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Published: 7/31/2006

Questions linger in wake of suicide

BY DAVID YONKE
AND CLYDE HUGHES
BLADE STAFF WRITERS

As friends and co-workers continued to mourn the death of Holland Police Chief Doug Kaiser yesterday, questions remained about why the veteran officer took his own life.

"It's a big shock," Holland Mayor Mike Yunker said last night. "Right at this point, we're just trying to deal with what has happened and not so much [with] what transpired moments before."

Co-workers, fellow officers, and passers-by left flowers and signed Chief Kaiser's police cruiser, parked in front of the village administration building as a makeshift memorial.

The 45-year-old police chief, born and raised in Holland, shot and killed himself in Sidney, Ohio, after being chased by police officers from two southern Ohio police departments and Shelby County sheriff's deputies.

Police in Sidney, about 110 miles south of Toledo, declined to release any further information yesterday.

At 8:50 p.m. Friday, law-enforcement agencies received a message directing them to a suicidal adult male in Tipp City, about 15 miles north of Dayton.

Nearly two hours later, officers spotted Chief Kaiser's Dodge Durango on County Road 25A. The chief refused to stop and officers pursued him until they used spikes to blow out a tire in Sidney. Officers said they observed Chief Kaiser, still seated in the SUV, shoot himself in the head with a handgun.

Mayor Yunker said yesterday that he worked closely with Chief Kaiser for 15 years and considered him a close friend.

"You can never tell with people and their feelings. They may act one way on the job, another way at home," Mayor Yunker said. "I did not know how his personal life was going."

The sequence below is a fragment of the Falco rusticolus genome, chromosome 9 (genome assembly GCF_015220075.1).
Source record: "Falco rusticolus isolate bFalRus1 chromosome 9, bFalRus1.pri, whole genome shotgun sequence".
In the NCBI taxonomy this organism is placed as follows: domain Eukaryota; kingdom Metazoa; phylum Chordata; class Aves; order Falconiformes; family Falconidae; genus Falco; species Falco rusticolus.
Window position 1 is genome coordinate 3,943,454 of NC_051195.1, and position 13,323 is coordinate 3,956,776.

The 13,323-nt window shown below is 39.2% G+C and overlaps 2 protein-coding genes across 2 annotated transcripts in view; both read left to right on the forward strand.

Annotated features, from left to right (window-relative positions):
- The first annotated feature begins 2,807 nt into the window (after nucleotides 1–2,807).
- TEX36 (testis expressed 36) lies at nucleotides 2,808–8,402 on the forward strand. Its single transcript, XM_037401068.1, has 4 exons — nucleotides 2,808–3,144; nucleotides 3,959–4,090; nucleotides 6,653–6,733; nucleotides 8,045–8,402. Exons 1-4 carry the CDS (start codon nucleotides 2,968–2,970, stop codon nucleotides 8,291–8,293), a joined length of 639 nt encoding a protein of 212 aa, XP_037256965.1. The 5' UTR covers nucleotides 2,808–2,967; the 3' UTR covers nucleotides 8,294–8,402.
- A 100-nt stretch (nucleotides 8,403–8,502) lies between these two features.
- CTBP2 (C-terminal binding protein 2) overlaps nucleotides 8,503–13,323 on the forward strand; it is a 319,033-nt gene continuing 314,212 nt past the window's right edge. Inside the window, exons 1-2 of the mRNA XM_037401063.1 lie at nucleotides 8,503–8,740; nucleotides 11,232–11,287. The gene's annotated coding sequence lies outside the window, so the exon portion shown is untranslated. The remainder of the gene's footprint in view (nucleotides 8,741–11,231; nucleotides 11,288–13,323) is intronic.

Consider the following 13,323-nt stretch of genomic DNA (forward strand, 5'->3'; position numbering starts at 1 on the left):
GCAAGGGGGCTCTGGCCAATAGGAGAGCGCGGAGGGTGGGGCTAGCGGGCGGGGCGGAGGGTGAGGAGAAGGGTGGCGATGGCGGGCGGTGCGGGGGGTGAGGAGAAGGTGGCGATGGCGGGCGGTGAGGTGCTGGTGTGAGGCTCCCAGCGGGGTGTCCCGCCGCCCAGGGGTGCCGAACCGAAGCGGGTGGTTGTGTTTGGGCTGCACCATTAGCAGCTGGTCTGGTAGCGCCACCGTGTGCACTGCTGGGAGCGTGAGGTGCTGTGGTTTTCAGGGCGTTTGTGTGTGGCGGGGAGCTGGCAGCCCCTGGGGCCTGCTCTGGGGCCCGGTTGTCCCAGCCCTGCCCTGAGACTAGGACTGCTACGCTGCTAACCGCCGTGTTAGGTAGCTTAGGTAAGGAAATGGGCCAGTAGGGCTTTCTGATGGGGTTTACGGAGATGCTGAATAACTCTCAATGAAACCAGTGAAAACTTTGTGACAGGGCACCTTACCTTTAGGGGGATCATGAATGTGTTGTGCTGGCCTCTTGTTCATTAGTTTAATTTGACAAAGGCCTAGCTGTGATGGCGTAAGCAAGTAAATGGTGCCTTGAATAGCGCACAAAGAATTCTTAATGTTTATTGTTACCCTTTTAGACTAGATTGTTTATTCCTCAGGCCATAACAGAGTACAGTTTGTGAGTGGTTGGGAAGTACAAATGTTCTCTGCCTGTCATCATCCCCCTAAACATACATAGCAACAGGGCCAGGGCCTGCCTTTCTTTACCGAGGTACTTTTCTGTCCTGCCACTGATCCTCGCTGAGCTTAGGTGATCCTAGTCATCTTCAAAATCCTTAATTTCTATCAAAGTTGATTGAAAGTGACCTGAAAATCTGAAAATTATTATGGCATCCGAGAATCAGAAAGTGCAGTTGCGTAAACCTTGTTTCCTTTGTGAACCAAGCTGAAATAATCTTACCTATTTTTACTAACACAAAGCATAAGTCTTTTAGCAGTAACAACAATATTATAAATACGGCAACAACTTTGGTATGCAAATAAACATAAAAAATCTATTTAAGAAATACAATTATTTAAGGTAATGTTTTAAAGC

He said the village is making counselors available to those who worked in the office and in the field with Chief Kaiser.

Officer Rick Gallaher of the Port Authority Police said Chief Kaiser worked part time for 12 years at Comair, a Delta Airlines subsidiary, at Toledo Express Airport. "Everyone's in shock. They all loved him down there," Officer Gallaher said. "He was easygoing and always helpful."

He said Chief Kaiser worked a number of jobs for Comair, including selling tickets at the counter and loading luggage. He said the chief met his wife, a Port Authority police officer, through his Comair job.

At the village offices, dispatcher Jess Modlin left a message that said, "Doug, there are no words to say how much you will be missed. We will never forget you."

Village Administrator Harry Barlos had said Chief Kaiser early last week requested to be off from work Friday to go camping. Mr. Barlos said he had no other information about the chief's trip.

Chief Kaiser was hired as a part-time officer in 1982 while still working full time for the village street department. He became a full-time officer in 1985 and was promoted to chief four years later.

The department has eight full-time officers, including the chief.

Mayor Yunker said visitation will be from 2 to 9 p.m. Thursday at Neville Funeral Home, 7438 Airport Hwy. The funeral will be at 11 a.m. Friday in Springfield High School.



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